Mother Earth has woken up, and life is bursting everywhere! We are surrounded by the energy of renewal and rebirth, transformation and healing. This season is full of some of our favourite festivals; especially the May Pole!
By May Day the seeds are planted, the sun has gathered strength to warm the soil and our hearts, and the flowers burst into bloom as Spring prepares for Summer. It is time to celebrate, from greeting the dawn to dancing around a maypole with flowers in our hair. If you have a chance to see Morris dancers or the weaving dance that wraps a maypole in its ribbons, watch closely for the cyclical patterns they create; mirroring in their dance the year’s turn, and the eternal promise of creation.
Bringing May Day into your home
A lovely tradition is to share May Day outside of your home, perhaps by watching Morris dancers or a maypole dance, or by leaving May Baskets; tiny baskets of flowers or treats, left anonymously for friends and neighbours. For the littlest ones, a green hand print, topped with finger painted flowers can be a wonderful way to create a very individual bunch of flowers. A highlight of springtime, taking a walk through a carpet of these beautiful wild flowers is nothing short of bliss.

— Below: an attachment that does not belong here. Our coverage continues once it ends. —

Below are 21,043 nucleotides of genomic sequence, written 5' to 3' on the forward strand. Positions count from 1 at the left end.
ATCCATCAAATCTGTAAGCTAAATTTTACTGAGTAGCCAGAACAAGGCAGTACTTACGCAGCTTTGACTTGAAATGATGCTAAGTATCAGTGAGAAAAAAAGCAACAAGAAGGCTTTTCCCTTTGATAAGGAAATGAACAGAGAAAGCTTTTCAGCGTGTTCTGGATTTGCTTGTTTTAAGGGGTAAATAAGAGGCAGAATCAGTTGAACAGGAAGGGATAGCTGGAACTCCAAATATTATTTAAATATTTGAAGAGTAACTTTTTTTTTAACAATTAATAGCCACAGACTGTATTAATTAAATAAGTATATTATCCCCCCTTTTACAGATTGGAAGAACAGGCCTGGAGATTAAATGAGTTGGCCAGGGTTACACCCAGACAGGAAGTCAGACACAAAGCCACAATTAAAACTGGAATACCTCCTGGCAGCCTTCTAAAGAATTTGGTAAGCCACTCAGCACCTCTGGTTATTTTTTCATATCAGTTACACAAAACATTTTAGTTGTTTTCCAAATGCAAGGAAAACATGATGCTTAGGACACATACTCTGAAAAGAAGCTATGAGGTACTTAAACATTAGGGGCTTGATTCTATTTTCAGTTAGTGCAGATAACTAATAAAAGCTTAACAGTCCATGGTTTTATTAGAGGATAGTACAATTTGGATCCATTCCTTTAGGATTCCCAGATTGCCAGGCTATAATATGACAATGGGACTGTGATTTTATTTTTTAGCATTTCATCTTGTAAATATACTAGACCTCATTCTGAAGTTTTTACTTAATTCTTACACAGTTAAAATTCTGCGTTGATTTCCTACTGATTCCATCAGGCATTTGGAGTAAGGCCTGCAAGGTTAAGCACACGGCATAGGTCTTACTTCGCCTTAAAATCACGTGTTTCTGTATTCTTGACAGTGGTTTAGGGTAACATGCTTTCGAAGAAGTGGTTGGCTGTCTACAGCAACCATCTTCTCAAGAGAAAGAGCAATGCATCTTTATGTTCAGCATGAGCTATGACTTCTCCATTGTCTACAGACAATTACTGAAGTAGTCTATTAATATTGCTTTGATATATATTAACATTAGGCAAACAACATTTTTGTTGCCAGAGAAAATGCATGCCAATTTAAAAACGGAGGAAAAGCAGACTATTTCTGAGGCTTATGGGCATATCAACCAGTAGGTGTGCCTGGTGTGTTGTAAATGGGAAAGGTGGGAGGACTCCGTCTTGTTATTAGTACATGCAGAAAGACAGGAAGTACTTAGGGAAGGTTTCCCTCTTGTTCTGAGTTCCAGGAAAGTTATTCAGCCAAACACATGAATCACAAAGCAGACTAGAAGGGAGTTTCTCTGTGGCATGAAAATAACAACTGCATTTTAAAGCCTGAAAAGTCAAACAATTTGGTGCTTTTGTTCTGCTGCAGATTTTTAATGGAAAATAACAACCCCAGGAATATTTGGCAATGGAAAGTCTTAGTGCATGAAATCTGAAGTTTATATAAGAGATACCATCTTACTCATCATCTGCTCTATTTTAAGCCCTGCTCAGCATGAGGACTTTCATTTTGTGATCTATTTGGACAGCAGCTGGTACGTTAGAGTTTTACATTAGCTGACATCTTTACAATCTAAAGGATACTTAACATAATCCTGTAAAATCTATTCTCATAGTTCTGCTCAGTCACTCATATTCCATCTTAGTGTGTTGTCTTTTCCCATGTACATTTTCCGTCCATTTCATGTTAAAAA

Forty days after Easter comes the festival of Ascension, when Jesus was taken up into the clouds and left the realm of the Earth. Now he becomes the lord of the Universe and of the elements. His being radiates down to the Earth. Something of the quality of this time we can hold in our hearts while we accompany the children on a walk up a hill, from where we can look down and distance ourselves a little from the world.
The children make wind wands, kites or other wind borne toys and the children celebrate by playing with these and with the wind either at kindergarten or out on a walk.
Traditionally, in the UK, churches would “beat the bounds” on Ascension. This is where parishioners would walk round the parish boundaries, marking boundary stones by writing on them in chalk and hitting them with sticks.
‘We do not know God from her essence. We know her rather from the grandeur of her creation and from her providential care for all creatures,’
Maximus the Confessor (c580-662)